Woodson v. Salinas

Filing 5

MEMORANDUM OPINION & ORDER: 1. Petitioner Christopher Woodson's petition for a writ of habeas corpus pursuant to 28 U.S.C. § 2241 [R. 1 ] is DENIED. 2. Judgment shall be entered contemporaneously with this Memorandum Opinion and Order. 3. This action is DISMISSED and STRICKEN from the Courts docket. Signed by Judge Gregory F. VanTatenhove on 6/22/17.(SYD)cc: Mailed to pro se filer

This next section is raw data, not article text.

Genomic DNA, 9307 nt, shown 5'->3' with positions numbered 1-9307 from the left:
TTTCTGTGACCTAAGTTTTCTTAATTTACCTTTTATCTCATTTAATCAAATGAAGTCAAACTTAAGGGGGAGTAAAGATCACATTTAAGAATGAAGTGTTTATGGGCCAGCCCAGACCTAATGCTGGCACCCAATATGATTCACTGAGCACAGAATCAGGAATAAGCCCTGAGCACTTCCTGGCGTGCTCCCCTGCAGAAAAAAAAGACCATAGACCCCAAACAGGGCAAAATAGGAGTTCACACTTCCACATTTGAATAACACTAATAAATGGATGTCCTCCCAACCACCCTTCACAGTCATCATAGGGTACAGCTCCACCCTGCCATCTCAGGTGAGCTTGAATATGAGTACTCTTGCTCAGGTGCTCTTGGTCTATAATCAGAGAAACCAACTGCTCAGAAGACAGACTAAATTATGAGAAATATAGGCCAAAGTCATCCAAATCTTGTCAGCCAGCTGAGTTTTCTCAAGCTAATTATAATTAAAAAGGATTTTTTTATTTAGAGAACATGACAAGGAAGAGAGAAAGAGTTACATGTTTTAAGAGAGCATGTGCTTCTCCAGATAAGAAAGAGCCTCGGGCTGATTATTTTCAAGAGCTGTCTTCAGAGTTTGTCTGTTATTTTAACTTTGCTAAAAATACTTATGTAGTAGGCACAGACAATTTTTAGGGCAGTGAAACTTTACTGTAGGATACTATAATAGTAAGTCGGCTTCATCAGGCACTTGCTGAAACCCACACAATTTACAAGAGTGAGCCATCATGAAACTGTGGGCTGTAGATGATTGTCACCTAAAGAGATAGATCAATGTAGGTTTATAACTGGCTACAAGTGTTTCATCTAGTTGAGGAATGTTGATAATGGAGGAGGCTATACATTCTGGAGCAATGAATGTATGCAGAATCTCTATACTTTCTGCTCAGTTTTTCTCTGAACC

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UNITED STATES DISTRICT COURT EASTERN DISTRICT OF KENTUCKY SOUTHERN DIVISION LONDON CHRISTOPHER M. WOODSON, Petitioner, v. R. SALINAS, Warden, Respondent. ) ) ) ) ) ) ) ) ) Civil No. 6:16-cv-0019-GFVT MEMORANDUM OPINION & ORDER *** *** *** *** Inmate Christopher Woodson is confined at the United States Penitentiary-Big Sandy in Inez, Kentucky. Proceeding without an attorney, Woodson has filed a petition for a writ of habeas corpus pursuant to 28 U.S.C. § 2241. [R. 1.] I In Nashville, Tennessee during December 2009, Woodson and a cohort robbed several fast food restaurants at gunpoint before they were captured by police on January 16, 2010. At the time, Woodson was subject to a suspended 10-year sentence from a 2006 conviction for drug trafficking imposed by the Criminal Court for Davidson County, Tennessee, in Case No. 2006B-1618. The state indicted the two men for the robberies, but those charges were eventually dropped. On April 14, 2010, Tennessee did, however, revoke Woodson’s probation on the suspended sentence for violating the terms of his supervision, and ordered him to serve the original 10-year sentence, with credit given for prior periods in state custody. [R. 1-1 at 12.] While he was serving that sentence, in March 2012 a federal grand jury indicted Woodson and his accomplice for essentially the same conduct, as these robberies also violated the Hobbs Act, 18 U.S.C. § 1951. [R. 1-1 at 12.] As part of a plea agreement, Woodson pled guilty to three counts of armed robbery in exchange for the dismissal of other charges, and in September 2013 the federal court sentenced Woodson to 72 months imprisonment to be followed by three years of supervised release. Consistent with the parties’ recommendations in the plea agreement, the trial court ordered his federal sentence to run concurrently with the pre-existing 10-year state sentence. The trial court, recognizing that it lacked the authority to order the Bureau of Prisons (“BOP”) to give Woodson pretrial jail credit against his federal sentence, nonetheless recommended that it do so starting on June 11, 2012, the day he was borrowed from state custody on a writ of habeas corpus ad prosequendum. United States v. Woodson, No. 3: 12CR-51-1 (M.D. Tenn. 2012). In March 2014, approximately four years after his 10-year state sentence was imposed, Tennessee granted Woodson parole. He was then transferred from state custody to federal prison to serve the remainder of his federal sentence. Believing that the BOP was not crediting him with the full measure of the prior custody credits to which he was entitled, he filed inmate grievances seeking relief. Specifically, he argued that he was entitled to a “nunc pro tunc designation,” as well as prior custody credits beginning on January 16, 2010, (the day he was arrested by state authorities) to June 11, 2012, (the day he was taken into federal custody pursuant to a writ) pursuant to Willis v. United States, 438 F. 2d 923, 925 (5th Cir. 1971). [R. 11 at 7-8, 10-11.] The BOP transmitted Woodson’s grievance to its Designation and Sentence Computation Center in Grand Prairie, Texas, to determine if he was eligible for additional credits, either under Willis, or under Kayfez v. Gasele, 993 F.2d 1288, 1290 (7th Cir. 1993). However, because the “Effective Full Term” of Woodson’s state sentence – the date it would have expired if he had served all 10 years of it – was after, not before, the full term expiration date of his 6-year federal sentence, the BOP concluded that Woodson was not entitled to credits under Willis or Kayfez, 2 nor to a “retroactive designation” pursuant to BOP Program Statement 5160.05 (Jan. 16, 2003). [R. 1-1 at 8, 12-13.] Having failed to convince the BOP to advance his release date, Woodson sought relief from the trial court in December 2015. Consistent with the government’s response, in January 2016 the trial court held that he must seek relief by filing a petition for a writ of habeas corpus in the district of his confinement. Woodson filed his petition in this case shortly thereafter, again seeking credit against his federal sentence. Notably, Woodson’s petition does not request credit from January 16, 2010, to June 11, 2012, (as he did in his grievances to the BOP), but from June 11, 2012, forward. [R. 1 at 6-8] II The Court conducts an initial review of habeas corpus petitions. 28 U.S.C. § 2243; Alexander v. Northern Bureau of Prisons, 419 F. App’x 544, 545 (6th Cir. 2011). A petition will be denied “if it plainly appears from the petition and any attached exhibits that the petitioner is not entitled to relief.” Rule 4 of the Rules Governing § 2254 Cases in the United States District Courts (applicable to § 2241 petitions pursuant to Rule 1(b)). The Court evaluates Woodson’s petition under a more lenient standard because he is not represented by an attorney. Erickson v. Pardus, 551 U.S. 89, 94 (2007). At this stage of the proceedings, the Court accepts the petitioner’s factual allegations as true and construes all legal claims in his favor. Bell Atlantic Corp. v. Twombly, 550 U.S. 544, 555-56 (2007). Calculation of a federal prisoner’s sentence, including both its commencement date and any credits for custody before the sentence is imposed, is governed by federal statute: (a) A sentence to a term of imprisonment commences on the date the defendant is received in custody awaiting transportation to, or arrives voluntarily to commence service of sentence at, the official detention facility at which the sentence is to be served. 3 (b) A defendant shall be given credit toward the service of a term of imprisonment for any time he has spent in official detention prior to the date the sentence commences (1) as a result of the offense for which the sentence was imposed; or (2) as a result of any other charge for which the defendant was arrested after the commission of the offense for which the sentence was imposed; that has not been credited against another sentence. 18 U.S.C. § 3585. The BOP implements Section 3585 through Program Statement 5880.28 (Feb. 19, 1997). In this case, Woodson’s federal sentence was ordered to run concurrently with the state sentence he was already serving. As a result, under Section 3585(a) his federal sentence commenced on the day it was imposed, and the BOP was correct to so conclude. [R. 1-1 at 9, 12] Of course, the amount of time Woodson would serve under that 72-month sentence might be reduced if he is entitled to additional credit for time he spent in custody before his federal sentence was imposed. But Section 3585(b), which governs such prior custody credits, is clear that they are available only if that time “has not been credited against another sentence,” here, his April 2010 state probation revocation sentence. Such “double counting” is not permitted. United States v. Wilson, 503 U.S. 329, 337 (1992); Broadwater v. Sanders, 59 F. App’x 112, 113-14 (6th Cir. 2003). There are, however, a few judicially-crafted exceptions to the prohibition on double counting. But before discussing them, it should be noted that Woodson’s request for a “nunc pro tunc” or “retroactive” designation is either mislabeled or clearly without merit. In his grievances and in his petition he uses those terms [R. 1 at 2-4; R. 1-1 at 7, 10, 14], but that phrase relates only to requests for relief sought pursuant to Barden v. Keohane, 921 F. 2d 476 (3d Cir. 1990). Under Barden, the BOP may exercise its discretionary placement authority under 18 U.S.C. § 4 3621(b) to effectively reduce the length of a federal sentence. The remedy fashioned in Barden can only apply where a state court orders that its sentence shall run concurrently with a previously-imposed federal sentence on the mistaken assumption that the federal sentence commenced upon imposition where that result is precluded by 18 U.S.C. § 3585(a). Cf. Dunlap v. Ives, No. 11-271-GFVT, 2012 WL 1711379, at *2-3 (E.D. Ky. May 15, 2012). Because Woodson’s state probation revocation sentence was imposed before, not after, his federal sentence, the remedy afforded by Barden has no relevance or application here. The Court will therefore limit its discussion to the BOP’s determination that Woodson was not entitled to additional credits under Willis or Kayfez. In addition, if the Court takes at face value the Woodson’s statement that he now seeks prior custody credits from June 11, 2012 forward [R. 1 at 6-8], that claim is both unexhausted and substantively without merit. Federal law requires a prisoner wishing to file a habeas corpus petition under 28 U.S.C. § 2241 to exhaust his or her administrative remedies before doing so. Fazzini v. Northeast Ohio Correctional Center, 473 F.3d 229, 230-31 (6th Cir. 2006). Requiring exhaustion of remedies available within the agency whose actions are being challenged preserves the agency’s administrative authority by providing the agency with “an opportunity to correct its own mistakes with respect to the programs it administers before it is haled into federal court.” Woodford v. Ngo, 548 U.S. 81, 89 (2006). A prospective litigant must present their claim for relief in such a manner to “give the agency a fair and full opportunity to adjudicate their claims ...” Id. at 90. Although Woodson filed inmate grievances regarding prior custody credit, he sought credit for an entirely different period of time than he seeks here, and these time periods are governed by distinct legal standards. The claim set forth in his petition is therefore unexhausted because he has not yet presented it to the BOP for consideration. See Pruitt v. Holland, No. 105 CV-111-HRW, 2011 WL 13653, at *4-6 (E.D.Ky. Jan. 4, 2011) (collecting cases). It is also without merit because a state prisoner borrowed by federal marshals pursuant to a writ effects only a temporary change in physical custody, not legal custody, and that time is credited against the state sentence. Cf. Easley v. Steep, 5 F. App’x 541, 543 (7th Cir. 2001) (“When Easley was moved to the federal facility, he was still serving his state sentence and receiving state credit for that time. Thus, time spent in federal custody under a writ of habeas corpus ad prosequendum is not creditable toward the federal sentence.”). The claim Woodson did exhaust is his request for prior custody credits from January 16, 2010, to June 11, 2012. [R. 1-1 at 6-15.] The Court will liberally construe his petition to assert that claim here. Erickson v. Pardus, 551 U.S. 89, 94 (2007). But the BOP was right to reject it, and a brief history or Willis and Kayfez makes clear why. In Willis, the Fifth Circuit held that a state prisoner who could demonstrate that he was denied release on bail because of a federal detainer was entitled to credit against his federal sentence because that time was “spent in custody in connection with the (federal) offense.” Willis, 438 F.2d at 925 (citing Davis v. Attorney General, 425 F.2d 238 (5th Cir. 1970)). The Eighth Circuit reached the same result a decade later in United States v. Haney, 711 F. 2d 113, 114-15 (8th Cir. 1983). This aspect of Willis and Haney is no longer good law, as both cases were decided when prior custody credits were governed by 18 U.S.C. § 3568, which permitted “double counting” for non-federal time spent in custody “in connection with” the federal offense. Section 3568 was repealed on November 1, 1987, and was replaced by Section 3585(b), which by its terms categorically excludes such “double counting.” Willis and Haney have therefore been superseded by statute. See Elwell v. Fisher, 716 F. 3d 477, 485 (8th Cir. 2013). But in Willis, the Fifth Circuit also noted in passing that when a concurrent state sentence will end sooner than its federal counterpart, the fact that a state has already credited prior custody 6 time against its sentence essentially does the prisoner no good vis-a-vis his federal sentence. Willis, 438 F.2d at 925. While this outcome does not appear to have been Congress’ intent, it is what the clear language of the statute plainly requires. Notwithstanding the express terms of Section 3585(b), the BOP has crafted an exception to the prohibition on “double counting” in Program Statement (“PS”) 5880.28 (Sept. 20, 1999), which states that: If the federal and non-federal terms are concurrent and the Raw EFT [Effective Full Term] of the non-federal term is equal to or less than Raw EFT of the federal sentence [then] [p]rior custody credits shall be given for any time spent in nonfederal presentence custody that begins on or after the date of the federal offense up to the date that the first sentence begins to run, federal or non-federal. These time credits are known as Willis time credits (See Willis v. U.S., 449 F2d 923 (CA 5, 1971). PS 5880.28 Ch. I § 3(c)(1)(b)(2)(C). 1 In other words, the BOP interprets Willis to allow the federal prisoner to get credit for time spent in jail before either sentence was imposed, even if the state has already credited it against his state sentence, if the full unadjusted length of the concurrent state term would end before the full unadjusted length of the federal sentence. The presentence custody must also occur after the federal offense was committed. Id. See Cruz v. Wilson, No. 6:09-CV-281-GFVT (E.D. Ky. April 1, 2011), aff’d, No. 11-5471 (6th Cir. April 26, 2012). Kayfez, decided twenty years later and after the enactment of Section 3585(b), expands the protection afforded by Willis by granting federal presentence credits where, although the full term of the state sentence would complete after the full term of the concurrent federal sentence, credits for state presentence custody cause the state term to complete before the federal sentence. Kayfez, 993 F.2d at 1290. Thus, The citation to Willis is incorrect, the decision is found in volume 438 of the Federal Reporter. Because it is not dispositive, the Court also assumes that the BOP’s decision to graft exceptions into Section 3585(b) is permissible. 1 7 If the non-federal and federal sentences are concurrent, the Raw EFT of the nonfederal term is greater than the Raw EFT of the federal term, and if the nonfederal Raw EFT, after application of qualified non-federal presentence time, is reduced to a date that is earlier than the federal Raw EFT, then a Kayfez (See Kayfez v. Gasele, 993 F.2d 1288 (7th Cir. 1993) situation exists. In such a situation, the amount of qualified non-federal presentence time, i.e., the amount of time in nonfederal presentence time [should be “custody”] after the date of the federal offense to the date that the non-federal or federal sentence commenced, whichever is earlier, shall be applied to the non-federal Raw EFT. The federal Raw EFT shall then be reduced to equal the reduced non-federal EFT. Any other existing prior custody time credits shall be deducted from the federal EFT after application of the Kayfez time credits. PS 5880.28 Ch. I § 3(c)(1)(b)(2)(D); see also PS 5880.28 Ch. I § 3(c) at pg. 1-14A (defining “qualified non-federal presentence time.”). The BOP, applying these two Program Statements, correctly concluded that neither applied to Woodson. Woodson’s request for credits starting on January 16, 2010, to June 11, 2012, [R. 1-1 at 7-8, 10-11] should be considered in two parts: first from January 16, 2010, (the day he was arrested by state authorities) to April 14, 2010, (the day his state sentence was imposed), and second from April 15, 2010, (the day after his state sentence was imposed) to June 11, 2012, (the day he was taken into federal custody pursuant to a writ). As to the second time period starting on April 15, 2010, Willis and Kayfez plainly do not apply because those decisions only afford relief for time spent in custody before, not after, the state sentence is imposed. PS 5880.28 Ch. I § 3(c) at pg. 1-14A. This time period is governed by Section 3585(b)’s ordinary prohibition against “double counting.” Wilson, 503 U.S. at 337. The first time period, starting from Woodson’s arrest by Nashville police until his state sentence was imposed in April 2010 at least falls within the appropriate time range for “qualified non-federal presentence time.” Woodson committed his federal offenses in December 2009 and January 2010. Woodson’s 10-year state sentence was imposed on April 14, 2010, and hence its raw full term expiration date would arrive in April 2020 for purposes of Willis. Because the state 8 court gave Woodson three months of credit for the time he spent in state custody after his January 16, 2010, arrest [R. 1-1 at 12], that “qualified non-federal presentence time” resulted in an adjusted full term expiration date in January 2020 for his state sentence for purposes of Kayfez. However, both of those dates would arrive well after September 2019 - the raw full term expiration date of Woodson’s 72 month federal sentence imposed in September 2013. As a result, Woodson’s state sentence will always conclude after his federal sentence, even when state prior custody credits are considered. Thus he will necessarily obtain the full benefit of the state’s award of prior custody credits against his state sentence, and the harm towards which Willis and Kayfez is directed will not transpire. The BOP therefore correctly concluded that Woodson was not entitled to relief under either provision. Accordingly, IT IS ORDERED that: 1. Petitioner Christopher Woodson’s petition for a writ of habeas corpus pursuant to 28 U.S.C. § 2241 [R. 1] is DENIED. 2. Judgment shall be entered contemporaneously with this Memorandum Opinion and 3. This action is DISMISSED and STRICKEN from the Court’s docket. Order. This the 22nd day of June, 2017. 9